This is not happening, as it is an incorrect entry in the Baltimore Activist Alert--On Fri., May 18 at 7:30 PM, the Creative Alliance at the Patterson will host "The Night of 1000 Dylans." The Creative Alliance is at 3134 Eastern Avenue in Baltimore. Call 410-276-1651. Tickets are $16, but $11 for members. The proceeds will go to the Baltimore College Peace Network, the Roots Café and the Creative Alliance.
The event will feature The Stone Hill All-Stars (featuring alumni of the Polkats and Two Legs); Bruce Sprinstone's Tom Chalkley & Craig Hankin; the Junkyard Saints' Brian Simms, Howard Markman and Sandy Asirvatham. The benefit concert will be hosted by Geoffrey Himes. Almost every U.S. songwriter of any ambition cites Bob Dylan as an inspiration, and the best songwriters in the Baltimore-Washington area are no exception. During this special show to raise money for three of Baltimore's best community organizations, eight of those singer-songwriters will play the Dylan songs that mean the most to them. Go to www.creativealliance.org and www.rootscafe.org.
Friday, May 15, 2015
With US Accountability MIA, Poland to Make Payout for Torture of CIA
Though US officials involved in the program have faced zero accountability, Poland readies to pay $250,000 for its role in rendition and torture program
A car drives past barbed-wire fence surrounding a military area in Stare Kiejkuty village in Poland. (Photo: Kacper Pempel/Reuters)
The people of Poland are expressing outrage on Friday as news spread that their own government is on the verge of paying more than $250,000 to victims of CIA torture which took place at an agency black site in the country even as the U.S. government refuses to acknowledge the crime or take responsibility for the grave human rights abuses that took place under the Bush administration.
The European Court of Human Rights imposed the penalty against Poland for its role in the torture of two individuals— Abu Zubaydah and Abd al-Rahim al-Nashiri—both of whom were rendered by the CIA to a secret location in Poland in the wake of 9/11 attacks. Taken into custody overseas as "suspected terrorists," the men remain detained by the U.S. government in the offshore prison at Guantanamo Bay.
According to the Associated Press, "It irks many in Poland that their country is facing legal repercussions for the secret rendition and detention program which the CIA operated under then-President George W. Bush in several countries across the world after the 9/11 attacks. So far no U.S. officials have been held accountable, but the European Court of Human Rights has shown that it doesn't want to let European powers that helped the program off the hook."
AP's reporting continues:
[The court] ruled last July that Poland violated the rights of [the two men] by allowing the CIA to imprison them and by failing to stop the "torture and inhuman or degrading treatment" of the inmates.
It ordered Warsaw to pay 130,000 euros ($147,000) to Zubaydah, a Palestinian, and 100,000 euros ($113,000) to al-Nashiri, a Saudi national charged with orchestrating the attack in 2000 on the USS Cole that killed 17 U.S. sailors.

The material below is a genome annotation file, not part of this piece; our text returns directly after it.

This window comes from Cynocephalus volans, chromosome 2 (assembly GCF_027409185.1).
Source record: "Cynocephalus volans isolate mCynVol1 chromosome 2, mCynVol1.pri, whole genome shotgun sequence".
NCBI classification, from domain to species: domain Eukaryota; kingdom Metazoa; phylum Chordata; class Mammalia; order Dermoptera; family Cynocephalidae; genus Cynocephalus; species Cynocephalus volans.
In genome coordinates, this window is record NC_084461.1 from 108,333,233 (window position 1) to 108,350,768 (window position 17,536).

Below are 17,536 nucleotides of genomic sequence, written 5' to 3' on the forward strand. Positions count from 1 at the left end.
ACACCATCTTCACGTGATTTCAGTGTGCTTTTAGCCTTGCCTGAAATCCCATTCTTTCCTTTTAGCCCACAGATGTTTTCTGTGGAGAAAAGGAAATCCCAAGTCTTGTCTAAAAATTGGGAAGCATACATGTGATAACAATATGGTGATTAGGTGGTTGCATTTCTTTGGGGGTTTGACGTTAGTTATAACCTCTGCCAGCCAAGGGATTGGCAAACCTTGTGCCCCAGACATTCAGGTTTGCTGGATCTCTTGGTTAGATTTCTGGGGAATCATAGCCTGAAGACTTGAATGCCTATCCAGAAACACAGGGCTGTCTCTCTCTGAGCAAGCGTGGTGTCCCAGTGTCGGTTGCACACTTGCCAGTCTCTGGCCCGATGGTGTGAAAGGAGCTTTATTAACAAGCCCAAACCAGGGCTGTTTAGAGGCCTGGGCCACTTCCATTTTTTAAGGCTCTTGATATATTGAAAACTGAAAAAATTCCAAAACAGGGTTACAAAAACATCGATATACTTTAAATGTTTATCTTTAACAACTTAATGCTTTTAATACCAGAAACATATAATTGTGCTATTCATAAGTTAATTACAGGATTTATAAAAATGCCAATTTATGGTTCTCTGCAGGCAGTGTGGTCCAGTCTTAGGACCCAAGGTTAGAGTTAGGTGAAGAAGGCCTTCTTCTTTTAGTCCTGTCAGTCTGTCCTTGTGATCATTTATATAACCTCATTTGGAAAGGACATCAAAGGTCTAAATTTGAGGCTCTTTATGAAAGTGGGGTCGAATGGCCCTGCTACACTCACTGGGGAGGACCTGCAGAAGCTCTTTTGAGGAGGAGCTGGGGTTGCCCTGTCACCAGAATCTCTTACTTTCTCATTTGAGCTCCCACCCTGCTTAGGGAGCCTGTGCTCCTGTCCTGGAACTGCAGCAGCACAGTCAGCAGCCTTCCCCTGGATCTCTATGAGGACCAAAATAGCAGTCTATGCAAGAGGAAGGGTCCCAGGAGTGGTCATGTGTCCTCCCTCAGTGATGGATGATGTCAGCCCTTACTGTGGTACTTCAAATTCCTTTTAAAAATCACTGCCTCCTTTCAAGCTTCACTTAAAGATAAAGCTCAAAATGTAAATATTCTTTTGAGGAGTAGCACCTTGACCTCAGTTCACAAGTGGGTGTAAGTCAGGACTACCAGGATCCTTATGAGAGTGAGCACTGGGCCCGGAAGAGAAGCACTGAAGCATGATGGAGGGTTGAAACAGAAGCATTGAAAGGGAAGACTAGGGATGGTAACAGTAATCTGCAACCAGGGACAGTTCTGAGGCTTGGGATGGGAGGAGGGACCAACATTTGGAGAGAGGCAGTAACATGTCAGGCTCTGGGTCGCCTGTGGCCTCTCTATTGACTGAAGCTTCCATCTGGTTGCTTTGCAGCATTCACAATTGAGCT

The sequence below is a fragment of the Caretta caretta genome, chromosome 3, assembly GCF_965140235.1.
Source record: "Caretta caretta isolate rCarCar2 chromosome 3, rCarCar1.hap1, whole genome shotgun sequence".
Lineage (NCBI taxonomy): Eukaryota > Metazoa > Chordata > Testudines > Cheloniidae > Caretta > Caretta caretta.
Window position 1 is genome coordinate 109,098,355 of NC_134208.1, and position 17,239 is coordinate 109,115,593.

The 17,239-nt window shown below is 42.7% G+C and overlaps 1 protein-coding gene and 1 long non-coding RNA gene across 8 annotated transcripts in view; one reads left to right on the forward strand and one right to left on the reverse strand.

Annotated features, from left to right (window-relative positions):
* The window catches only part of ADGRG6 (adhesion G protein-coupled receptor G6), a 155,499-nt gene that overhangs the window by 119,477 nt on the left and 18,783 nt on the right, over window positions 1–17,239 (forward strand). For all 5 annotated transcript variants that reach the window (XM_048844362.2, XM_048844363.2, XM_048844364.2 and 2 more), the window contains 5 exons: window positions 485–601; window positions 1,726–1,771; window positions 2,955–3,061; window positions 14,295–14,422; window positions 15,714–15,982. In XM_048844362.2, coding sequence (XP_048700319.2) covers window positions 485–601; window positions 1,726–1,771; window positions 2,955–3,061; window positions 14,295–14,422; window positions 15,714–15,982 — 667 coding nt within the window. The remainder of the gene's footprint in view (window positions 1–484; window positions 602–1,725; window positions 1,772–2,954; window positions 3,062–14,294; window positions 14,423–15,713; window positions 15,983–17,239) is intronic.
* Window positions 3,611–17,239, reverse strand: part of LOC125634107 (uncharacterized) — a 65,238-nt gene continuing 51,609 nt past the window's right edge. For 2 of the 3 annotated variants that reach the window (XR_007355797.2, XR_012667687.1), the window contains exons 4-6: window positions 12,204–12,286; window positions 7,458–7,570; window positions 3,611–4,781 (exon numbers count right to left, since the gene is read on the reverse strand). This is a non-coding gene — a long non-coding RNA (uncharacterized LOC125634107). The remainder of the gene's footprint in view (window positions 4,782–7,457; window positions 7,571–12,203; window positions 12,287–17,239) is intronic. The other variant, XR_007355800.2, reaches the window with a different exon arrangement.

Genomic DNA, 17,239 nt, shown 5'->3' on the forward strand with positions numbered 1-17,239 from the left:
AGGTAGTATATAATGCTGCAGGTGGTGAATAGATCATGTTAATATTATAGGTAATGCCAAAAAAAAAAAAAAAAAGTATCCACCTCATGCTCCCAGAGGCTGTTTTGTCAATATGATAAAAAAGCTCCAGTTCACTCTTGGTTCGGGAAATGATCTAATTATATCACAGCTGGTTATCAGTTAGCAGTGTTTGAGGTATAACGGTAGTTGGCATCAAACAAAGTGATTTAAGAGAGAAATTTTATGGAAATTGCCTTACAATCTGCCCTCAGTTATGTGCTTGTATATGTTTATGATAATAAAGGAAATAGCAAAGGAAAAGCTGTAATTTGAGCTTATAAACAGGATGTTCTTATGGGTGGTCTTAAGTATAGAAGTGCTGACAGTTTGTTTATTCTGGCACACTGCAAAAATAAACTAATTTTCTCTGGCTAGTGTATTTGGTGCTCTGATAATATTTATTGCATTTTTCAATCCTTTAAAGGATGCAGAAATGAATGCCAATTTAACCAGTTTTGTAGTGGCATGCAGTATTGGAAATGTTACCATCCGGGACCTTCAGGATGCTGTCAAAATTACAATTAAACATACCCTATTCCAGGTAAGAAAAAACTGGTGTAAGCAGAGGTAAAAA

Poland appealed the ruling but lost in February. Foreign Minister Grzegorz Schetyna said at the time that "we will abide by this ruling because we are a law-abiding country."
Bartlomiej Jankowski, a Polish lawyer representing Abu Zubaydah, said his client wants the money he is awarded to go to an organization that helps women and children displaced or otherwise victimized by war. The exact organization has not been decided on yet because of limits U.S. officials have placed on Zubaydah's communications with his lawyers. In the meantime the money will be kept in a fund, Jankowski said.
A lawyer for al-Nashiri, Amrit Singh, refused to disclose how his money will be used.
Poland apparently received millions of dollars from the United States when it allowed the site to operate in 2002 and 2003, last year's report on the renditions program by the U.S. Senate Intelligence Committee said in a section that appears to refer to Poland though the country name was redacted.
Though Poland long fought off charges of its complicity with the CIA's torture and rendition program, all indications now show that it will now submit to the court's order and make the payment. According to the Los Angeles Times:
Revelations contained in a U.S. Senate Intelligence Committee report five months ago provided the final pieces of evidence confirming the complicity of Polish leaders, who had steadfastly denied knowledge of the prison after hints of their complicity were disclosed in a 2006 European Parliament investigation and a Polish inquiry still underway eight years after it was launched.
After release of the American report, Polish jurists and human rights advocates have stepped up their demands that those ultimately responsible for allowing criminal activities on Polish soil, former President Aleksander Kwasniewski and then-Prime Minister Leszek Miller, be held accountable for the excesses that some say have stained their ex-communist nation's democratic credentials.
After years of denying that a secret CIA prison ever operated in Poland, Kwasniewski and Miller conceded a day after the Dec. 9 release of the Senate report that they had agreed to let the CIA bring captured terrorism suspects to Stare Kiejkuty. They insisted, however, that they knew nothing of any abuse.
According to UPI's reporting, "Kwasniewski is still liable for a possible jail sentence for his complicity in the CIA site, and his denial of its existence during a 2006 European Parliament investigation."
Though the highly cited AP headline used the phrase "alleged torture" in its headline, human rights activists took issue with the qualifying language.
— Jameel Jaffer (@JameelJaffer) May 15, 2015
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